Well no time to write this morning, but I shamelessly poached this write-up by Tim Dunkin of Traditional Right, posted at Western Rifle Shooters. I’ll slap a link to that page when I get a chance, but for now here is an article covering the relationship between a constitution and the demographics necessary to uphold it. Let me know what you think, if you would be so kind.
“You can’t have a constitution without a nation to go with it”
You can tell it’s an election year, because the Republicans are all of a sudden talking about the Constitution again. Not that I mind, of course, but it seems that they only start paying attention to it when the generally more conservative and constitutionalist Republican primary voters start paying attention to them. So suddenly, the political realm is filled with talk about what the Constitution says about every issue, from abortion to xylophone maintenance.
The problem that I see with this, however, is that at the same time as they are claiming their love and devotion to our founding document, most of these same politicians are pursuing policies relating to demographics and national sovereignty which are completely at odds with the perpetuation of the diluted remains of constitutional government. Put simply, the mainstream Republican pursuit of amnesty, open borders, and massive immigration (both legal and illegal) works to destroy the very Constitution they profess to be so concerned about.
We must consider the following as a truism: There is no such thing as magic soil. What I mean is that a person’s culture and upbringing do not change simply because that person occupies a new geographical location. An immigrant (regardless of their legality) will not automatically possess a new set of fundamental political, social, cultural, and moral attitudes, simply because they occupy a place on American soil, or even have gone through the extended process of formally attaining American citizenship. To see them acquire an American outlook to go along with their American residency requires time-consuming, extensive, and (in an ideal world) mandatory acculturation to our society and mores. In days gone by, our society and government both worked to try to make that happen (with a fairly good success rate). Unfortunately, our government has completely absconded (and is, in fact, hostile to) its responsibility to assimilate immigrants, and political correctness is increasingly tying the hands of anyone else who would seek to encourage immigrants to become genuine Americans in more than just a formal sense. Diversity–the death-knell of any advanced civilization–is becoming the norm, rather than just an unfortunate but temporary exception.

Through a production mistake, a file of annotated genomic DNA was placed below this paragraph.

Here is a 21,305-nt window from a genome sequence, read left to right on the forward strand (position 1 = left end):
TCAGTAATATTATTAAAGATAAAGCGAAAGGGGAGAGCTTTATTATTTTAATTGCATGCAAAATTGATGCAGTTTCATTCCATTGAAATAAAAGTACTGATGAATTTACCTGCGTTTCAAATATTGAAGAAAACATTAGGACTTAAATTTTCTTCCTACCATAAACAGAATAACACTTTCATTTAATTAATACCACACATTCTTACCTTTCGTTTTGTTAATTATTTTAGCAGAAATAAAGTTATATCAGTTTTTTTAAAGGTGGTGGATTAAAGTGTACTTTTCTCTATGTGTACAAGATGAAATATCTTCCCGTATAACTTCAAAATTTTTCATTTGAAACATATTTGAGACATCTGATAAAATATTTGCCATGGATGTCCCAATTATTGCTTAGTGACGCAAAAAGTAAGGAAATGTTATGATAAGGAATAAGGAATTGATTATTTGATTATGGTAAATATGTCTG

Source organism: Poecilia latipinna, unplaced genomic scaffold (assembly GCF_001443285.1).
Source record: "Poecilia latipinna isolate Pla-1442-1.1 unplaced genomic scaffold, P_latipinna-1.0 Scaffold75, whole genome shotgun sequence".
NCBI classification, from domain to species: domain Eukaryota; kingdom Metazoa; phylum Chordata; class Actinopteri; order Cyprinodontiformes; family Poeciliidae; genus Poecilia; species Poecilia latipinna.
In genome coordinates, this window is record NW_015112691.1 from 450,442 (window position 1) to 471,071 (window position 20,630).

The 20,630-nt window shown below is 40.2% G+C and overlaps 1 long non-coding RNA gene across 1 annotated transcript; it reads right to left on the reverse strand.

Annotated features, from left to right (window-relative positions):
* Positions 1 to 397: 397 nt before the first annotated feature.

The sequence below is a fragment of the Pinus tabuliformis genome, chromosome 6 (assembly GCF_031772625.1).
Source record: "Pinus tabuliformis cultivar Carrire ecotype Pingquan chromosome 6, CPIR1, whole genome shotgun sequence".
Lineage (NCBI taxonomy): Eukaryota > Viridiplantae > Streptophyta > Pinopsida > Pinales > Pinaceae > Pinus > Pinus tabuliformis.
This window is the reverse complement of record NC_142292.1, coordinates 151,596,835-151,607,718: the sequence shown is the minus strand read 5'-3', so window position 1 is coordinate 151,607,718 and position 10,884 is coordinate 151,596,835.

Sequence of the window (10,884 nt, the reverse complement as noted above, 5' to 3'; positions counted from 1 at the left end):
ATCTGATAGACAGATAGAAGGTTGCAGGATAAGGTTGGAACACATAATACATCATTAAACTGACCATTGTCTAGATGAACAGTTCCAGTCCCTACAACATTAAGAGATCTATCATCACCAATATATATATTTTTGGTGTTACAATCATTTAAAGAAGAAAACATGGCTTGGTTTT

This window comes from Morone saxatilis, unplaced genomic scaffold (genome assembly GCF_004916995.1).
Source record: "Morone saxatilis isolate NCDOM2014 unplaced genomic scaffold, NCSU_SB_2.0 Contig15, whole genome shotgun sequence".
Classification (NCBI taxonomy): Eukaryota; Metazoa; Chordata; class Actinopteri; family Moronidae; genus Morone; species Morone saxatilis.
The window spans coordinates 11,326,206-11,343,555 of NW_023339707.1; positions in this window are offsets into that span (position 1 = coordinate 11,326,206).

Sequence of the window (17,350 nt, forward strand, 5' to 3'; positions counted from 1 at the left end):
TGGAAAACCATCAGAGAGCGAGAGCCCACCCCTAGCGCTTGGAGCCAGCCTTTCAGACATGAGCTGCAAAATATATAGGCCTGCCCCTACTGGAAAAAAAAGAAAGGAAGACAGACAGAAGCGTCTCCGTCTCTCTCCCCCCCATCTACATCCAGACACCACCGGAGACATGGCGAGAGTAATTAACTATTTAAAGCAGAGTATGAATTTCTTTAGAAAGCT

That, of course, greatly affects our political climate, which in turn affects the reverence for (and consequent adherence to) our Constitution. I believe that we can look at American history and see a steady erosion of our founding principles and constitutional government that goes hand in hand with our absorption of more and more immigrants from abroad.